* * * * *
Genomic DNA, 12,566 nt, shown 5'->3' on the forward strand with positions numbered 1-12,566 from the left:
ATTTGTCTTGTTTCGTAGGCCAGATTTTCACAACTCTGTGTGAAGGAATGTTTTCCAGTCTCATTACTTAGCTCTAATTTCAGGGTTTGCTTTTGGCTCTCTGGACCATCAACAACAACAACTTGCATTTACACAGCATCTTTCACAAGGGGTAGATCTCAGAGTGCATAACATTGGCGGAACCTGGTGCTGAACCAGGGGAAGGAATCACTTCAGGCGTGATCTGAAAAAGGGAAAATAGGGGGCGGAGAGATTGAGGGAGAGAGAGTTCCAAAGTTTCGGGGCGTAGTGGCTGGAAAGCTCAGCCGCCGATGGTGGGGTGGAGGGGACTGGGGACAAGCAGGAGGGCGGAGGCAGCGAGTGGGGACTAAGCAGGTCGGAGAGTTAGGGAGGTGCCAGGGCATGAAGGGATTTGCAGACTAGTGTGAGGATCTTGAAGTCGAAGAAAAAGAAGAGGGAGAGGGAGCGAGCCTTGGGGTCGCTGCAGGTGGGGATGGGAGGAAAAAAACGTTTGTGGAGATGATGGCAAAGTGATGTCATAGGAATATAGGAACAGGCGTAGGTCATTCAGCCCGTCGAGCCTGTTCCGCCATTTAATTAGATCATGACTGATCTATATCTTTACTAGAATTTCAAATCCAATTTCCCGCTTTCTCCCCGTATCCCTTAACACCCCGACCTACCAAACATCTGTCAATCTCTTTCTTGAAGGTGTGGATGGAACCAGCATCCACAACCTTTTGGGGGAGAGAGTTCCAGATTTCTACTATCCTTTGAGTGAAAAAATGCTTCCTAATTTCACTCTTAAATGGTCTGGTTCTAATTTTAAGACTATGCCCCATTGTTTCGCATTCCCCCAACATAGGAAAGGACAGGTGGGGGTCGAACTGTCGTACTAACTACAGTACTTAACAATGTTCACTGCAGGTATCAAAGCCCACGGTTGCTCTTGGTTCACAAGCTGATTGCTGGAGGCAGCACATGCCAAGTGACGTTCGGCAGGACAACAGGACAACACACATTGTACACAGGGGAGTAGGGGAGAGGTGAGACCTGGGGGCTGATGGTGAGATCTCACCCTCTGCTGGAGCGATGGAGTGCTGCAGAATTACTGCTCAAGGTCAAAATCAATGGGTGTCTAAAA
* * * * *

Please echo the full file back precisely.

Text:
Genomic DNA, 12,566 nt, shown 5'->3' on the forward strand with positions numbered 1-12,566 from the left:
ATTTGTCTTGTTTCGTAGGCCAGATTTTCACAACTCTGTGTGAAGGAATGTTTTCCAGTCTCATTACTTAGCTCTAATTTCAGGGTTTGCTTTTGGCTCTCTGGACCATCAACAACAACAACTTGCATTTACACAGCATCTTTCACAAGGGGTAGATCTCAGAGTGCATAACATTGGCGGAACCTGGTGCTGAACCAGGGGAAGGAATCACTTCAGGCGTGATCTGAAAAAGGGAAAATAGGGGGCGGAGAGATTGAGGGAGAGAGAGTTCCAAAGTTTCGGGGCGTAGTGGCTGGAAAGCTCAGCCGCCGATGGTGGGGTGGAGGGGACTGGGGACAAGCAGGAGGGCGGAGGCAGCGAGTGGGGACTAAGCAGGTCGGAGAGTTAGGGAGGTGCCAGGGCATGAAGGGATTTGCAGACTAGTGTGAGGATCTTGAAGTCGAAGAAAAAGAAGAGGGAGAGGGAGCGAGCCTTGGGGTCGCTGCAGGTGGGGATGGGAGGAAAAAAACGTTTGTGGAGATGATGGCAAAGTGATGTCATAGGAATATAGGAACAGGCGTAGGTCATTCAGCCCGTCGAGCCTGTTCCGCCATTTAATTAGATCATGACTGATCTATATCTTTACTAGAATTTCAAATCCAATTTCCCGCTTTCTCCCCGTATCCCTTAACACCCCGACCTACCAAACATCTGTCAATCTCTTTCTTGAAGGTGTGGATGGAACCAGCATCCACAACCTTTTGGGGGAGAGAGTTCCAGATTTCTACTATCCTTTGAGTGAAAAAATGCTTCCTAATTTCACTCTTAAATGGTCTGGTTCTAATTTTAAGACTATGCCCCATTGTTTCGCATTCCCCCAACATAGGAAAGGACAGGTGGGGGTCGAACTGTCGTACTAACTACAGTACTTAACAATGTTCACTGCAGGTATCAAAGCCCACGGTTGCTCTTGGTTCACAAGCTGATTGCTGGAGGCAGCACATGCCAAGTGACGTTCGGCAGGACAACAGGACAACACACATTGTACACAGGGGAGTAGGGGAGAGGTGAGACCTGGGGGCTGATGGTGAGATCTCACCCTCTGCTGGAGCGATGGAGTGCTGCAGAATTACTGCTCAAGGTCAAAATCAATGGGTGTCTAAAA